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Category Archives: motherhood

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“The dishwasher needs to be emptied and could you sort your laundry?”
‘What do you do when I am not here?’
‘Can you buy this?’
‘Do you need change?’
‘You over analyze everything!’

Adolescent angst and righteous indignation from a son to his clueless mother.

Thank G-d for my grandchildren!

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Family is a dirty word for some that sets off neuroses and psychiatrists on auto-dial.  But for the things that I may feel I lack, that has been a gift that my parents gave me.

Raising children is precarious, messy and utterly unpredictable.  You are given a finite number of years to teach the lessons, clean up when they get sick in the car, never have enough food in the house no matter how many groceries you buy, and be prepared to buy at least one pair of shoes once a month for someone in the gang who keeps outgrowing them. 

Then you reach the delightful stage of adolescence.  This milestone in human development is marked by repeated exhortations to someone who a) does not want to hear you b) says that they cannot hear you as they were not listening and c) wants to know why you keep repeating yourself when a) they heard you the first time b) did not want to hear you say anything the first time c) does not want you to speak in front of their friends d) doesn’t care what you have to say and e) why can’t you just give them money without saying anything?   There is a reason that we have brain cells that die off as we get older……they have been held for ransom by our kids.

But if you get really lucky, somehow they grow up, obviously despite you, and become friends or helpmates to their siblings.  They may growl at one another when you bring them home from the hospital, but know that when the chips are down and those blood ties yank a little too tightly, they will stand shoulder to shoulder and support each other.  One of my favorite moments was hearing my oldest son speak about his new nephew, my first grandchild.  He said that it does not matter what he is like, we will love him because he is OURS.  The fact that the baby is happy, friendly and gorgeous make  him easy to love.  But he was loved even before he was met simply because he is one of ours.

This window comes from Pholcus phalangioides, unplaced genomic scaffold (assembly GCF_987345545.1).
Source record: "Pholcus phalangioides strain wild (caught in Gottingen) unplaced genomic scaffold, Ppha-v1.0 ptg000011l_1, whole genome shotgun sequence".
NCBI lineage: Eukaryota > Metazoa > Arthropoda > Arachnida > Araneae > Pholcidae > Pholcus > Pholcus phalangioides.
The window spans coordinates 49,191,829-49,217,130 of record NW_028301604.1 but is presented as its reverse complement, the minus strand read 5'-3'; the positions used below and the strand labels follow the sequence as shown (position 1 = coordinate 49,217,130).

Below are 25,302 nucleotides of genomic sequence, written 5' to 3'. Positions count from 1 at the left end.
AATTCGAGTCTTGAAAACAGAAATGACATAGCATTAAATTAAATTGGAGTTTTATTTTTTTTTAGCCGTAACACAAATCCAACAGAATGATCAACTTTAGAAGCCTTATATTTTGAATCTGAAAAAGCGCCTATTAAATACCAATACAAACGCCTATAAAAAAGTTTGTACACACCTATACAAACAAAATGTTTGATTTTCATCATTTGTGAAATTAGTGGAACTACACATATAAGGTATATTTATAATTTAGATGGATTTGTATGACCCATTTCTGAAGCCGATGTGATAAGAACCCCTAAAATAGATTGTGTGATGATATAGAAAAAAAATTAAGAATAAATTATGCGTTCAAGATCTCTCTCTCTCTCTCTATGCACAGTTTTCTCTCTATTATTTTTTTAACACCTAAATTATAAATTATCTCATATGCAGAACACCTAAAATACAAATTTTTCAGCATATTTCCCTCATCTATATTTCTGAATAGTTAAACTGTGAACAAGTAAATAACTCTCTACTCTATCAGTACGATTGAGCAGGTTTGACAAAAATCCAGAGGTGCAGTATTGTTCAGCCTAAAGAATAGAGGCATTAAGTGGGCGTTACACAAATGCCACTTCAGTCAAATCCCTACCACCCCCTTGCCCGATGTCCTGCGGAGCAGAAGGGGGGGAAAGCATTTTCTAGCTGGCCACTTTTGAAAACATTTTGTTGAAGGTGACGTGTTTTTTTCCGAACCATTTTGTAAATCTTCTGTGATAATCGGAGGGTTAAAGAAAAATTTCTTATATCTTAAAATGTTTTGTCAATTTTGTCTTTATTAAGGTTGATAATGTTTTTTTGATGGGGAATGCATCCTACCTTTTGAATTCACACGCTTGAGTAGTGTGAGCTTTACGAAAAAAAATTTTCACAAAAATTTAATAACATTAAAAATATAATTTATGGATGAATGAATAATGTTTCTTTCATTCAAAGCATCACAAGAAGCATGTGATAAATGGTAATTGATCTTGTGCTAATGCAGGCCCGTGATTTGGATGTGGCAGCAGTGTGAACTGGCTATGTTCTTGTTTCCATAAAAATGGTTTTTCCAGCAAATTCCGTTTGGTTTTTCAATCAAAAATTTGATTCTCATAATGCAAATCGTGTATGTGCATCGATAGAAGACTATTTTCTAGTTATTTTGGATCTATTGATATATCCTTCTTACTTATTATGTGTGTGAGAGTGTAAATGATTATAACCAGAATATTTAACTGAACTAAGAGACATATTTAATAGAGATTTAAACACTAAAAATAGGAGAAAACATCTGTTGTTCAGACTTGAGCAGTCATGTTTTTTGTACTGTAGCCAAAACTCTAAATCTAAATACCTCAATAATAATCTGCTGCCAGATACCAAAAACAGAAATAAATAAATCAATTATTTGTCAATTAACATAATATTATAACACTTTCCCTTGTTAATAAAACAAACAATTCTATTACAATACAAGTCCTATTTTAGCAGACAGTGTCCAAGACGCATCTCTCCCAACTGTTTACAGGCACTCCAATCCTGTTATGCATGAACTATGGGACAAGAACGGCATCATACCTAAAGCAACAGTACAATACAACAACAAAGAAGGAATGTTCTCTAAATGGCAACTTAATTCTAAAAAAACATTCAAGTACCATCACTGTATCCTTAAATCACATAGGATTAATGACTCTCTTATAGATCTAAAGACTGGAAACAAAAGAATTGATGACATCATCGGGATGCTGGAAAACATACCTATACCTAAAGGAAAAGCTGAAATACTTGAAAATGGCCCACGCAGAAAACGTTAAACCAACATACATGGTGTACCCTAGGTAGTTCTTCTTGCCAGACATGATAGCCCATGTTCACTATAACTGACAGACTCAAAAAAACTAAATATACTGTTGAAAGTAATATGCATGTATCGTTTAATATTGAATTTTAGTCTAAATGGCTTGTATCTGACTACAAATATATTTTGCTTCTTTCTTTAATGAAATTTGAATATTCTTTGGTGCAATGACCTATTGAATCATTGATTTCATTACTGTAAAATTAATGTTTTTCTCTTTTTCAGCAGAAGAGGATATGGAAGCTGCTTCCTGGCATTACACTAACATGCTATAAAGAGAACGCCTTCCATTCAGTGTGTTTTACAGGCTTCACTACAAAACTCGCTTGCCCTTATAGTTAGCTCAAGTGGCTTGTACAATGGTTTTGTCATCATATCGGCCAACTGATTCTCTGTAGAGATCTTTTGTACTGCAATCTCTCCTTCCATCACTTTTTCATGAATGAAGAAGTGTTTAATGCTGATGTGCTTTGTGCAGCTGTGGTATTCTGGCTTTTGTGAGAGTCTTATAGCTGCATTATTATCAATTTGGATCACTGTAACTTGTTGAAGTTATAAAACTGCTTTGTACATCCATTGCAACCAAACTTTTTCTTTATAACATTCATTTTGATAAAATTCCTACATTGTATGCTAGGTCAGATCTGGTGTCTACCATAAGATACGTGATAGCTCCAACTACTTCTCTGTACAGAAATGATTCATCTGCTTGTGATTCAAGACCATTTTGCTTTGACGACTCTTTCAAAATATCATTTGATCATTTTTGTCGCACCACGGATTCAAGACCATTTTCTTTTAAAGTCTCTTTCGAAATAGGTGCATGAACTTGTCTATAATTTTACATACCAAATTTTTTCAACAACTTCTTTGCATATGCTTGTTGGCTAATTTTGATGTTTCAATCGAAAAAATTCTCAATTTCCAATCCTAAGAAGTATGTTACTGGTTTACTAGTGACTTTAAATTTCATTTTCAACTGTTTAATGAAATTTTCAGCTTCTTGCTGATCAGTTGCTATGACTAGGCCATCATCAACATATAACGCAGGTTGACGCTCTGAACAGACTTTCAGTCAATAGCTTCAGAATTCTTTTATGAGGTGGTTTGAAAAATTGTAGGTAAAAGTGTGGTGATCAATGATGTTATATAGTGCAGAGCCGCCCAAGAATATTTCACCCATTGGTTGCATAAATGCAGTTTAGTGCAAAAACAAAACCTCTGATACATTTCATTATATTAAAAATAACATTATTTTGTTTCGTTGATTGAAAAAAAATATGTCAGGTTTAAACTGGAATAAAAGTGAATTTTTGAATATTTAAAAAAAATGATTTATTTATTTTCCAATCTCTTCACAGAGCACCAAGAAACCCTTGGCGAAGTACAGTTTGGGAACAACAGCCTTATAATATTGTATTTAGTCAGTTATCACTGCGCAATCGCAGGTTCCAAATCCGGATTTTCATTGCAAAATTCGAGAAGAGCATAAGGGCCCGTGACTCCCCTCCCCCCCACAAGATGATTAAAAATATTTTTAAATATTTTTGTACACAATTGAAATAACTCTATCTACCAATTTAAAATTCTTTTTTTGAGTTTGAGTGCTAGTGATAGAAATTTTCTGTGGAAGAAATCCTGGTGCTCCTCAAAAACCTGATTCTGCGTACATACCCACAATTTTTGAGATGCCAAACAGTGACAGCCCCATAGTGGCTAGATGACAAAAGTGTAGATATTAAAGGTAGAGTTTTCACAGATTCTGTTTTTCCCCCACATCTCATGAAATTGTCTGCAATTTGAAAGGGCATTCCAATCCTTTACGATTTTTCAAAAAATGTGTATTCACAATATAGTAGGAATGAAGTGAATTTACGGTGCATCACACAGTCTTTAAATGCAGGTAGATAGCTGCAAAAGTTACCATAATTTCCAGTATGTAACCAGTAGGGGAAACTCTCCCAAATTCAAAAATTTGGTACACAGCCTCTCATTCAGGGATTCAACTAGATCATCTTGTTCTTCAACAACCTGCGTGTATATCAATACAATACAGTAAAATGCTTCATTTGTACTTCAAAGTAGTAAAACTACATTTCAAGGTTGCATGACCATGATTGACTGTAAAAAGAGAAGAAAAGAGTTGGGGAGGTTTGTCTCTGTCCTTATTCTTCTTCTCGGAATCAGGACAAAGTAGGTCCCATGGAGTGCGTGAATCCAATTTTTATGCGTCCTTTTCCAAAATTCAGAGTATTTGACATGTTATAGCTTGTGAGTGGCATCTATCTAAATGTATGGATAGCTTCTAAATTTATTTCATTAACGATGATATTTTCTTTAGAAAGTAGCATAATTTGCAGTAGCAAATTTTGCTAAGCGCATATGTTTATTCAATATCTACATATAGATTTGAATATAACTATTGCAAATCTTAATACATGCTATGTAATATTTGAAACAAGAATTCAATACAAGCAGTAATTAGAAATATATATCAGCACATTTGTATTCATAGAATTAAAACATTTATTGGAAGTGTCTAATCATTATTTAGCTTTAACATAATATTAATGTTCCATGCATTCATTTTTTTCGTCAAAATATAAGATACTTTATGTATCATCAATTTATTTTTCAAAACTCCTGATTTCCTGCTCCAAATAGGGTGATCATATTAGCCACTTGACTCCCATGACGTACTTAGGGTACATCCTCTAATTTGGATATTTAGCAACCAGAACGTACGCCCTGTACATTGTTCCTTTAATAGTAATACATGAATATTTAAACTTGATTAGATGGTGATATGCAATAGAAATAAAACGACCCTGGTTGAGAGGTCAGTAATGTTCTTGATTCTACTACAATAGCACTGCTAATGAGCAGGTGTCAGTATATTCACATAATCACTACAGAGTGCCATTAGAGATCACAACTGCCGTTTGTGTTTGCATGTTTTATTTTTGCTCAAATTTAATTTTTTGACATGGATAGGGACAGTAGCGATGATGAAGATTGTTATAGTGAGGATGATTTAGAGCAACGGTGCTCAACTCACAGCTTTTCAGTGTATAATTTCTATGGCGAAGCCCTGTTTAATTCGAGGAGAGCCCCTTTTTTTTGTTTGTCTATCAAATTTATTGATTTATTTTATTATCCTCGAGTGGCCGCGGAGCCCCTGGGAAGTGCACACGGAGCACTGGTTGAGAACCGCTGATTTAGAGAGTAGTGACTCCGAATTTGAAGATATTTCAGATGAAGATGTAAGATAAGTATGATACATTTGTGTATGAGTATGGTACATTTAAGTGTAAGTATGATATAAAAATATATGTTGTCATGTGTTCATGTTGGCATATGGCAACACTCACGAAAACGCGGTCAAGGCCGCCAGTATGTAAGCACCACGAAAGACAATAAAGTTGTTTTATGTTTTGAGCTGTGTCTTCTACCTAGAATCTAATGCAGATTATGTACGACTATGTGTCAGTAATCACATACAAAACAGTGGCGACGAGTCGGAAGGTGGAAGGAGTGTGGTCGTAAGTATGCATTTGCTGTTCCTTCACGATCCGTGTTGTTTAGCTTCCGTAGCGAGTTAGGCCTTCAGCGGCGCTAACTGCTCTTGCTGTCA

As we have endured the recent loss of our mother, watching her decline and that of my grandmother, we are banded together.  We want to protect our father, check on each other when we begin to cry, celebrate one another’s children in graduations, coming of age bashes, weddings and births.  We celebrate and commemorate the passing, the rising, the beginnings, and the endings together as a family.  We stand shoulder to shoulder, or head crying on one another’s shoulders, because no one should have to mourn alone, eat alone, sit alone, or remember alone what we have learned, loved, lost and hopefully will regain.

Sometimes we need to pull those family ties tighter to make sure everyone is included and remind them, and us, that even when it is hard, they are loved because they are OURS.

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